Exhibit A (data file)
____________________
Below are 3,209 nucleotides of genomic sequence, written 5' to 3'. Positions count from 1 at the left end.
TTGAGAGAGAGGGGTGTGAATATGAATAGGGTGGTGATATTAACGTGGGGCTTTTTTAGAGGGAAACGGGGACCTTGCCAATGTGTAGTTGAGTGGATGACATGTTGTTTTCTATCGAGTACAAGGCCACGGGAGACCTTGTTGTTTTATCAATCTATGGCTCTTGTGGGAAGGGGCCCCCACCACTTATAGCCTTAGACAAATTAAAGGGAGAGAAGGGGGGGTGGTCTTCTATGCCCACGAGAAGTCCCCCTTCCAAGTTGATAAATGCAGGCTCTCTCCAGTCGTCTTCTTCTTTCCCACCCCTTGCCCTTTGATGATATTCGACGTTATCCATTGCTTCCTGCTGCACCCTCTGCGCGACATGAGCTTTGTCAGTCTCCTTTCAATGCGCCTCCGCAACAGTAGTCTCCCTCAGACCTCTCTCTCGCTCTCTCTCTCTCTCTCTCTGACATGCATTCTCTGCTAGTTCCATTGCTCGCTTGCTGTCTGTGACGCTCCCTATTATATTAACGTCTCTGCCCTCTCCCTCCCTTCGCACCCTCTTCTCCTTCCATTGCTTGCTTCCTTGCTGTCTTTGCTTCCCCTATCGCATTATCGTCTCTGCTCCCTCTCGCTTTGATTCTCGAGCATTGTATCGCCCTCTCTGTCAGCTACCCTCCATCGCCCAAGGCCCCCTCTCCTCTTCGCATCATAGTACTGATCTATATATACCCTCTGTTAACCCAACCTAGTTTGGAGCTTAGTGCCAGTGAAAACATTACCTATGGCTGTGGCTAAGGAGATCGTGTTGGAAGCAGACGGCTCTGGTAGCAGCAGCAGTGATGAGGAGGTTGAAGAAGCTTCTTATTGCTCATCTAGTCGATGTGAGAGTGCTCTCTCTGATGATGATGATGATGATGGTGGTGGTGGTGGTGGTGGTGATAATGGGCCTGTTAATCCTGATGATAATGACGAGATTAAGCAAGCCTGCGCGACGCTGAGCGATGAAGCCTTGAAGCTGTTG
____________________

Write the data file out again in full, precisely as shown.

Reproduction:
Below are 3,209 nucleotides of genomic sequence, written 5' to 3'. Positions count from 1 at the left end.
TTGAGAGAGAGGGGTGTGAATATGAATAGGGTGGTGATATTAACGTGGGGCTTTTTTAGAGGGAAACGGGGACCTTGCCAATGTGTAGTTGAGTGGATGACATGTTGTTTTCTATCGAGTACAAGGCCACGGGAGACCTTGTTGTTTTATCAATCTATGGCTCTTGTGGGAAGGGGCCCCCACCACTTATAGCCTTAGACAAATTAAAGGGAGAGAAGGGGGGGTGGTCTTCTATGCCCACGAGAAGTCCCCCTTCCAAGTTGATAAATGCAGGCTCTCTCCAGTCGTCTTCTTCTTTCCCACCCCTTGCCCTTTGATGATATTCGACGTTATCCATTGCTTCCTGCTGCACCCTCTGCGCGACATGAGCTTTGTCAGTCTCCTTTCAATGCGCCTCCGCAACAGTAGTCTCCCTCAGACCTCTCTCTCGCTCTCTCTCTCTCTCTCTCTGACATGCATTCTCTGCTAGTTCCATTGCTCGCTTGCTGTCTGTGACGCTCCCTATTATATTAACGTCTCTGCCCTCTCCCTCCCTTCGCACCCTCTTCTCCTTCCATTGCTTGCTTCCTTGCTGTCTTTGCTTCCCCTATCGCATTATCGTCTCTGCTCCCTCTCGCTTTGATTCTCGAGCATTGTATCGCCCTCTCTGTCAGCTACCCTCCATCGCCCAAGGCCCCCTCTCCTCTTCGCATCATAGTACTGATCTATATATACCCTCTGTTAACCCAACCTAGTTTGGAGCTTAGTGCCAGTGAAAACATTACCTATGGCTGTGGCTAAGGAGATCGTGTTGGAAGCAGACGGCTCTGGTAGCAGCAGCAGTGATGAGGAGGTTGAAGAAGCTTCTTATTGCTCATCTAGTCGATGTGAGAGTGCTCTCTCTGATGATGATGATGATGATGGTGGTGGTGGTGGTGGTGGTGATAATGGGCCTGTTAATCCTGATGATAATGACGAGATTAAGCAAGCCTGCGCGACGCTGAGCGATGAAGCCTTGAAGCTGTTG